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For Immediate Release

Press Release

Biden EPA Reverses Trump 'Secret Science' Rule

WASHINGTON -

The Environmental Protection Agency today officially reversed the former Trump administration’s controversial “secret science” rule that prevented the agency from relying on the most up-to-date scientific studies when evaluating potential actions around toxic chemicals, air pollution and drinking water contamination.

In a statement, EPA Administrator Michael Regan said today’s action will ensure the agency “can utilize the best available science and data to support our work to protect the public from pollution. The Biden-Harris Administration has an unwavering commitment to scientific integrity, and to listening to experts and scientists so we can move forward with urgency to deliver on EPA’s mission.”

Today’s move comes after a federal court in February ordered the Trump rule to be tossed out on grounds that the agency “lacked authorization to promulgate the rule."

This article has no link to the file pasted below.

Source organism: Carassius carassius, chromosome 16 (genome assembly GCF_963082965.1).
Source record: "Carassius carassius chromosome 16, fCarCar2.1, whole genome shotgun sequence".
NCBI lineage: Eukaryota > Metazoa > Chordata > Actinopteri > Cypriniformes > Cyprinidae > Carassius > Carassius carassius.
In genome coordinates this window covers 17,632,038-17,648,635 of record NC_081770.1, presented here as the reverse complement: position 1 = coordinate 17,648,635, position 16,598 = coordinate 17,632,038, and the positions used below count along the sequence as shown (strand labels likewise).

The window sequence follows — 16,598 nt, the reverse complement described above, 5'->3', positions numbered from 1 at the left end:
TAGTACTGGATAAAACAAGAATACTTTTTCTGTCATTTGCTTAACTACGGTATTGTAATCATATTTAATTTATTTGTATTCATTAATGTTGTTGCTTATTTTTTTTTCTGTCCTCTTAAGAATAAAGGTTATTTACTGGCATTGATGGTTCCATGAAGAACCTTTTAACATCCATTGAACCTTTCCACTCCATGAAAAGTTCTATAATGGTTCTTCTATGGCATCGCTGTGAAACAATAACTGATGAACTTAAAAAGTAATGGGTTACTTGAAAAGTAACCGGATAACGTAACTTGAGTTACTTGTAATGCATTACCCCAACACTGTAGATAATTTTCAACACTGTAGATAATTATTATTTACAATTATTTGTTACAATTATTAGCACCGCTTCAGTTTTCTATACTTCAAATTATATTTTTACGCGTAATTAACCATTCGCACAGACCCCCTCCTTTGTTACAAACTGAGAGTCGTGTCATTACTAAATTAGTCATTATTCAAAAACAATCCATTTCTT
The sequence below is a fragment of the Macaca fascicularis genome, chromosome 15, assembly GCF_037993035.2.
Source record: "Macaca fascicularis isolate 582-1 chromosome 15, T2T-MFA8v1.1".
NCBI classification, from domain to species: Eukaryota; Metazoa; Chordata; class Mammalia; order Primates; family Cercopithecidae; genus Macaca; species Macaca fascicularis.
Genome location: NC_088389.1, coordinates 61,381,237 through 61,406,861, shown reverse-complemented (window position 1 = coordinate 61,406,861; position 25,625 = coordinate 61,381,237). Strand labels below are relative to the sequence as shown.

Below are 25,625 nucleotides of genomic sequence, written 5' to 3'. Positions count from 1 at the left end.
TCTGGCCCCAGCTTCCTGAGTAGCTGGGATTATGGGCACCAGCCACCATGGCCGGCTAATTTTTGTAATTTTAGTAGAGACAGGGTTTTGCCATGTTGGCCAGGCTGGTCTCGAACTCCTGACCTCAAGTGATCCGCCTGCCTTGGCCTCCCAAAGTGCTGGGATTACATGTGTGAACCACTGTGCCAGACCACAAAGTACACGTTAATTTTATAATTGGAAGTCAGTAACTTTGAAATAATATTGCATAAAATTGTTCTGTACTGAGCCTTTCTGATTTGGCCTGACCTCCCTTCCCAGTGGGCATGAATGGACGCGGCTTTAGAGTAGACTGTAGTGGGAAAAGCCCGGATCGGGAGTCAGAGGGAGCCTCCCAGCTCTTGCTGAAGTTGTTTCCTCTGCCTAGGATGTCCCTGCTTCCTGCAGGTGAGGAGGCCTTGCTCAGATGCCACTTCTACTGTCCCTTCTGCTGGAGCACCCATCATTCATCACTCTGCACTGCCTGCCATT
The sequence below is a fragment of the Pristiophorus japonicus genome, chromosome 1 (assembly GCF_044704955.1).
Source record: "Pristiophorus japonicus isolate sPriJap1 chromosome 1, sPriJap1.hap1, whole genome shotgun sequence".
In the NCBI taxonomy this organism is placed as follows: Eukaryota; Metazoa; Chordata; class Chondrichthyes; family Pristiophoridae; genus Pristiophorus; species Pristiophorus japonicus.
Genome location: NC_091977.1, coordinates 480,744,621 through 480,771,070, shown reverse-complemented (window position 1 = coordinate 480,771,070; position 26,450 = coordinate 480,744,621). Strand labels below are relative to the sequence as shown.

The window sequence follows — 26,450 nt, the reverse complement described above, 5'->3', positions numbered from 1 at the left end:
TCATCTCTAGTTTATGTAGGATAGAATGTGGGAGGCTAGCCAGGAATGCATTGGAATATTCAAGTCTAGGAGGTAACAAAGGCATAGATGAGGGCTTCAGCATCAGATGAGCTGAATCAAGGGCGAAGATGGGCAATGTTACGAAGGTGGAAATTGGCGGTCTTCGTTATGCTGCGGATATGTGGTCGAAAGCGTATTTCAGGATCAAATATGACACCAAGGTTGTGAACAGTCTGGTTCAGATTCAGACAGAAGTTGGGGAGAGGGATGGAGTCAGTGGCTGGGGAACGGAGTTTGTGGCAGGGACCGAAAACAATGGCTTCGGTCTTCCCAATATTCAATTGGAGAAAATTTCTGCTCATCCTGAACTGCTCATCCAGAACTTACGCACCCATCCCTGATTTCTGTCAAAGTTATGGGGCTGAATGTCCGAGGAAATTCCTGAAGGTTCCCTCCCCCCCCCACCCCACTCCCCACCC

“The Biden administration is making clear that the best available science, and not political interference from industry, will guide the EPA’s decisions on protecting the public from pollution,” said EWG President Ken Cook. “Undoing the damage done by the industry lobbyists Trump hired to run the EPA is an enormous undertaking. Thankfully it is a top priority for the president and Administrator Regan.”

The Trump-era rule was initially proposed by former EPA Administrator Scott Pruitt, who resigned in disgrace, and finalized in the waning days of the former administration by Pruitt’s successor, former coal lobbyist Andrew Wheeler. The rule was set to go into effect early this year until U.S. District Judge Brian Morris struck it down.

The rule was widely condemned by independent and agency scientists, and public health and environmental organizations, who argued from the start that it would undermine the ability of the EPA to rely on all available scientific studies when making rules to safeguard the public and the environment from industrial pollution, including toxic chemicals. The proposal was designed to weaken the science underneath federal environmental rulemaking in ways that would benefit regulated industries.

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